Catherine Called Birdy: a pint-sized medieval heroine spreads her wings

This 13th-century-set film from Lena Dunham adopts a similar template to other modern period comedies – a feisty female heroine, diverse casting, pop songs – but in fact runs rather deeper.

Bella Ramsey as the titular character in Catherine Called Birdy (2022)

The period drama with a distinctly modern sensibility has become a successful subgenre in recent years, from Sofia Coppola’s Marie Antoinette (2006) to Bridgerton (2020–). Lena Dunham’s 13th-century-set comedy Catherine Called Birdy, her long-gestating adaptation of Karen Cushman’s 1994 novel, adopts a similar template to its stablemates – a feisty female heroine, diverse casting, wry comedy, the use of pop songs to underscore key narrative themes – but eventually reveals itself to be running rather deeper.

The year is 1290 and the titular protagonist is the 14-year-old daughter of Sir Rollo (a louche, scene-stealing Andrew Scott) and Lady Aislinn (Billie Piper), who is used to living in comfort compared to the peasants who inhabit the surrounding Lincolnshire countryside. But the family are broke, and their only option is to marry off their daughter Catherine (Bella Ramsey) for a sizeable dowry. Much to her father’s chagrin, Catherine, nicknamed Birdy, is unwilling to comply, and sets about dismantling every potential match.

Played with charm and gusto by Ramsey (who starred in Game of Thrones from 2016 to 2019), Birdy is exactly the sort of character you’d expect to appeal to writer/director Dunham, whose work, including Tiny Furniture (2010) and HBO’s hit show Girls (2012-2017), has consistently challenged patriarchal norms. From the moment we first meet Catherine, who is indulging in literal mud-slinging with the village adolescents (set to a languid version of Supergrass anthem ‘Alright’, the first of many string-heavy covers that also include Piper’s own ‘Honey to the Bee’), it’s clear she is, to paraphrase the character herself, certainly no lady.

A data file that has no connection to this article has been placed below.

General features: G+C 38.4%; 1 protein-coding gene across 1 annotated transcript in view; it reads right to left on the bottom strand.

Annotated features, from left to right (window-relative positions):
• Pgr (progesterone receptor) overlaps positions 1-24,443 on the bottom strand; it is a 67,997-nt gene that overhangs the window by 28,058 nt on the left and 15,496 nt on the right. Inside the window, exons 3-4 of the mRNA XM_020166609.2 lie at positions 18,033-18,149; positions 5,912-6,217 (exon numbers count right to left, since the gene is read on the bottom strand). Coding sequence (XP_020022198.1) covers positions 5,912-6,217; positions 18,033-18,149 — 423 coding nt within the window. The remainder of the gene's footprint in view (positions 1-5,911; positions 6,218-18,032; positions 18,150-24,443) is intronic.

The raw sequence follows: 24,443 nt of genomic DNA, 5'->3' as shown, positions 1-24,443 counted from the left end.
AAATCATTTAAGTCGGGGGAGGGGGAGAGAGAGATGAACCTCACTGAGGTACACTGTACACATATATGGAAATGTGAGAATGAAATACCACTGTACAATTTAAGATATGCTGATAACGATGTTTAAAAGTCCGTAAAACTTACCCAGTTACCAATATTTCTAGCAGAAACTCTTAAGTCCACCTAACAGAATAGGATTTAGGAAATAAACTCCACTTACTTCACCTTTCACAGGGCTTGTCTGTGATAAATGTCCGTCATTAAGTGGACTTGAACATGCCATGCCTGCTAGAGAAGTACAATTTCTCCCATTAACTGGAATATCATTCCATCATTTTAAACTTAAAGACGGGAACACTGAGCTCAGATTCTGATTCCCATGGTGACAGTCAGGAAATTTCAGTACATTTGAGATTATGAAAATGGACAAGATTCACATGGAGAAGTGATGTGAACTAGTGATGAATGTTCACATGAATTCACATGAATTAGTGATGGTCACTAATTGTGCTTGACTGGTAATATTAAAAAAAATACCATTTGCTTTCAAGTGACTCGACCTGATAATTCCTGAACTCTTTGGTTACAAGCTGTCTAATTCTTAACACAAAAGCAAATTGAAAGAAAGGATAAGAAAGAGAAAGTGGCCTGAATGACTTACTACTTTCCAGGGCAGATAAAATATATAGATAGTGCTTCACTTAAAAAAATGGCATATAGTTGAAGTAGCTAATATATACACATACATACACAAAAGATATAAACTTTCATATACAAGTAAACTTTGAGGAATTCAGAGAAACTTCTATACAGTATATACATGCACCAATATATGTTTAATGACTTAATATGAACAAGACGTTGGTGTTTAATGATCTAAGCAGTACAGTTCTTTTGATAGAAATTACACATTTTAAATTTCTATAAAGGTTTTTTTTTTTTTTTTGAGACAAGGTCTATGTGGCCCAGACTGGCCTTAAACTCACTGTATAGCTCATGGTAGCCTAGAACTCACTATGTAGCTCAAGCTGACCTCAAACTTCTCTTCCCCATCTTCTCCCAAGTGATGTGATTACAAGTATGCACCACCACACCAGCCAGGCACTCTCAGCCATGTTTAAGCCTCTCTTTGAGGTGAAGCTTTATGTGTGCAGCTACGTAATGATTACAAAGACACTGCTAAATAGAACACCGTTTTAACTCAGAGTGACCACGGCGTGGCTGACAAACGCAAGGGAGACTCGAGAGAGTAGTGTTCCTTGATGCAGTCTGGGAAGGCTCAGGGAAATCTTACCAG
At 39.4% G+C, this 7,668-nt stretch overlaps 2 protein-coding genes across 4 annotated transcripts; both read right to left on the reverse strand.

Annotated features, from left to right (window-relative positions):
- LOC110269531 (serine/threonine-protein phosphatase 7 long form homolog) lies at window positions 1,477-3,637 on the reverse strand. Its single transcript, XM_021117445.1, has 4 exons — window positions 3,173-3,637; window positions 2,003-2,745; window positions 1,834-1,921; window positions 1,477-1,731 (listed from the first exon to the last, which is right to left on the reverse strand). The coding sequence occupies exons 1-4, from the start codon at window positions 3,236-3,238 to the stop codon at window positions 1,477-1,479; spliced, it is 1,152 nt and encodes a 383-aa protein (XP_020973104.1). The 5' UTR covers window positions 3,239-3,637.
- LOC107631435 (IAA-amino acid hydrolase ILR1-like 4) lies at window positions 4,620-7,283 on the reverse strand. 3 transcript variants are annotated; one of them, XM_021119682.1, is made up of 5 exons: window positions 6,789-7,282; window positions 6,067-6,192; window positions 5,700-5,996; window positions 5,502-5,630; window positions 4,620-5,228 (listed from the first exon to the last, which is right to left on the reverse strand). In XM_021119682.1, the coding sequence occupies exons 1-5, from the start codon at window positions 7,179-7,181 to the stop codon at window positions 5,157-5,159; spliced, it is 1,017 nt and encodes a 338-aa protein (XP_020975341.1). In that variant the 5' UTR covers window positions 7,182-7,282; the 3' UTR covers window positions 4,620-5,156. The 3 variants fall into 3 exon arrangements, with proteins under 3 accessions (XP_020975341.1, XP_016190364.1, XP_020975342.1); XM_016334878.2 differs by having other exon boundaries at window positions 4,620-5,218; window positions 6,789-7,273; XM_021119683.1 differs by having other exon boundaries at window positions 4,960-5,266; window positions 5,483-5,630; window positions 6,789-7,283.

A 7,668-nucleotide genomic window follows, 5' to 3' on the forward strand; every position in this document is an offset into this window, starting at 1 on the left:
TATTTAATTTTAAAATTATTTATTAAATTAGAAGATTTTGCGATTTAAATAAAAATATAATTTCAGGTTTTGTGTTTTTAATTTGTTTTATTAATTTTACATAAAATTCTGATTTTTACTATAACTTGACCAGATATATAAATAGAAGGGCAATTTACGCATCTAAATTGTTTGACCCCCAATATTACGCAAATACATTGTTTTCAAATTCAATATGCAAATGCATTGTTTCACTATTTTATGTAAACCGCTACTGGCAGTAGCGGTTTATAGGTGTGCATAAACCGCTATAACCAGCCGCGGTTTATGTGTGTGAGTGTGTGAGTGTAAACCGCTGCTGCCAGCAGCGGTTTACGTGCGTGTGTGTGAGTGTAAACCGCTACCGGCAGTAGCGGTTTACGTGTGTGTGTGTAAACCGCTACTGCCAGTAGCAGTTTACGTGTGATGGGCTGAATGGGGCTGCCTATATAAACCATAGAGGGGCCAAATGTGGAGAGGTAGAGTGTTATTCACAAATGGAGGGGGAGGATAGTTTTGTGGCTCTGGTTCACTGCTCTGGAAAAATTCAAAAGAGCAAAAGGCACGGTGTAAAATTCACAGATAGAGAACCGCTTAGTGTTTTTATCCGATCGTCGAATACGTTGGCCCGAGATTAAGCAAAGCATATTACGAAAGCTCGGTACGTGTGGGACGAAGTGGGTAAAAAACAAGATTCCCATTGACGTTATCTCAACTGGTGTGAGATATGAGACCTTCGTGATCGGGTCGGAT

While some of the dialogue is rather on the nose (at one point Catherine presents a bullet-point list of “things a girl cannot do”), Birdy’s fierce independence allows for some fine moments of observational comedy, such as her unashamedly female-gazey reaction to a priory full of strikingly hot monks: “I’m ever so confused about what God is getting at here.” Elsewhere, Dunham deftly explores the challenges of oncoming womanhood, the pains of first periods, first loves and first betrayals all given her knowing treatment.

But it’s in its final scenes, which differ from the novel, that Catherine Called Birdy reveals its true heart. As a twist in the narrative pushes Birdy’s conflicted father to the fore, Scott is commanding in moving exchanges with first his working wife and then his daughter, whom he comes to understand just as she is about to fly the nest. Here, the film finds particular potency in reminding us that we can all find strength in those who are willing to fight our corner.

► Catherine Called Birdy is in UK cinemas from tomorrow.